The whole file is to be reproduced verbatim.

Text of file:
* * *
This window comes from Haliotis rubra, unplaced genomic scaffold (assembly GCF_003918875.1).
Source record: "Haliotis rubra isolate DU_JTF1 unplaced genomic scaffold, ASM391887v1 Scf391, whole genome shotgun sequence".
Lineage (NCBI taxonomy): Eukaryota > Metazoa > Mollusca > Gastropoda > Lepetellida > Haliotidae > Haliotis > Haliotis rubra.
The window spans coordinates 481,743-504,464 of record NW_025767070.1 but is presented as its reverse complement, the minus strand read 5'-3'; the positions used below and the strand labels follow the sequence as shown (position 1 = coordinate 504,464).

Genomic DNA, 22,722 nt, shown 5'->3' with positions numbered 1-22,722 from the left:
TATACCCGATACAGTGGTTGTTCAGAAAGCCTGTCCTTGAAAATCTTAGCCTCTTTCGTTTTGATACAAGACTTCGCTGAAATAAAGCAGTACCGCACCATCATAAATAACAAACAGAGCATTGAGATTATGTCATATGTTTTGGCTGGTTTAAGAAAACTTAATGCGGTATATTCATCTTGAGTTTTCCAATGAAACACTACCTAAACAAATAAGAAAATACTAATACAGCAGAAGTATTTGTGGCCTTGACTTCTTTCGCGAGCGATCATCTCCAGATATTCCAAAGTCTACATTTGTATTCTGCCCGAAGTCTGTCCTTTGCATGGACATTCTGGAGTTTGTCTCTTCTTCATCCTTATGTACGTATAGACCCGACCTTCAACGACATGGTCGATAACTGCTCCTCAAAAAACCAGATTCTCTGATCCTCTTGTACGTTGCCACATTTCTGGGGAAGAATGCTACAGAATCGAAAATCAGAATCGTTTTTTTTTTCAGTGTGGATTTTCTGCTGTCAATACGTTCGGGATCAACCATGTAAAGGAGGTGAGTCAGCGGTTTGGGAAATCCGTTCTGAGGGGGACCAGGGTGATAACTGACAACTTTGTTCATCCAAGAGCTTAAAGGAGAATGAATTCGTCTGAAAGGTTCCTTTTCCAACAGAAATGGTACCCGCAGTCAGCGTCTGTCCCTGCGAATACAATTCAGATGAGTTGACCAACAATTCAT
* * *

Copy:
This window comes from Haliotis rubra, unplaced genomic scaffold (assembly GCF_003918875.1).
Source record: "Haliotis rubra isolate DU_JTF1 unplaced genomic scaffold, ASM391887v1 Scf391, whole genome shotgun sequence".
Lineage (NCBI taxonomy): Eukaryota > Metazoa > Mollusca > Gastropoda > Lepetellida > Haliotidae > Haliotis > Haliotis rubra.
The window spans coordinates 481,743-504,464 of record NW_025767070.1 but is presented as its reverse complement, the minus strand read 5'-3'; the positions used below and the strand labels follow the sequence as shown (position 1 = coordinate 504,464).

Genomic DNA, 22,722 nt, shown 5'->3' with positions numbered 1-22,722 from the left:
TATACCCGATACAGTGGTTGTTCAGAAAGCCTGTCCTTGAAAATCTTAGCCTCTTTCGTTTTGATACAAGACTTCGCTGAAATAAAGCAGTACCGCACCATCATAAATAACAAACAGAGCATTGAGATTATGTCATATGTTTTGGCTGGTTTAAGAAAACTTAATGCGGTATATTCATCTTGAGTTTTCCAATGAAACACTACCTAAACAAATAAGAAAATACTAATACAGCAGAAGTATTTGTGGCCTTGACTTCTTTCGCGAGCGATCATCTCCAGATATTCCAAAGTCTACATTTGTATTCTGCCCGAAGTCTGTCCTTTGCATGGACATTCTGGAGTTTGTCTCTTCTTCATCCTTATGTACGTATAGACCCGACCTTCAACGACATGGTCGATAACTGCTCCTCAAAAAACCAGATTCTCTGATCCTCTTGTACGTTGCCACATTTCTGGGGAAGAATGCTACAGAATCGAAAATCAGAATCGTTTTTTTTTTCAGTGTGGATTTTCTGCTGTCAATACGTTCGGGATCAACCATGTAAAGGAGGTGAGTCAGCGGTTTGGGAAATCCGTTCTGAGGGGGACCAGGGTGATAACTGACAACTTTGTTCATCCAAGAGCTTAAAGGAGAATGAATTCGTCTGAAAGGTTCCTTTTCCAACAGAAATGGTACCCGCAGTCAGCGTCTGTCCCTGCGAATACAATTCAGATGAGTTGACCAACAATTCAT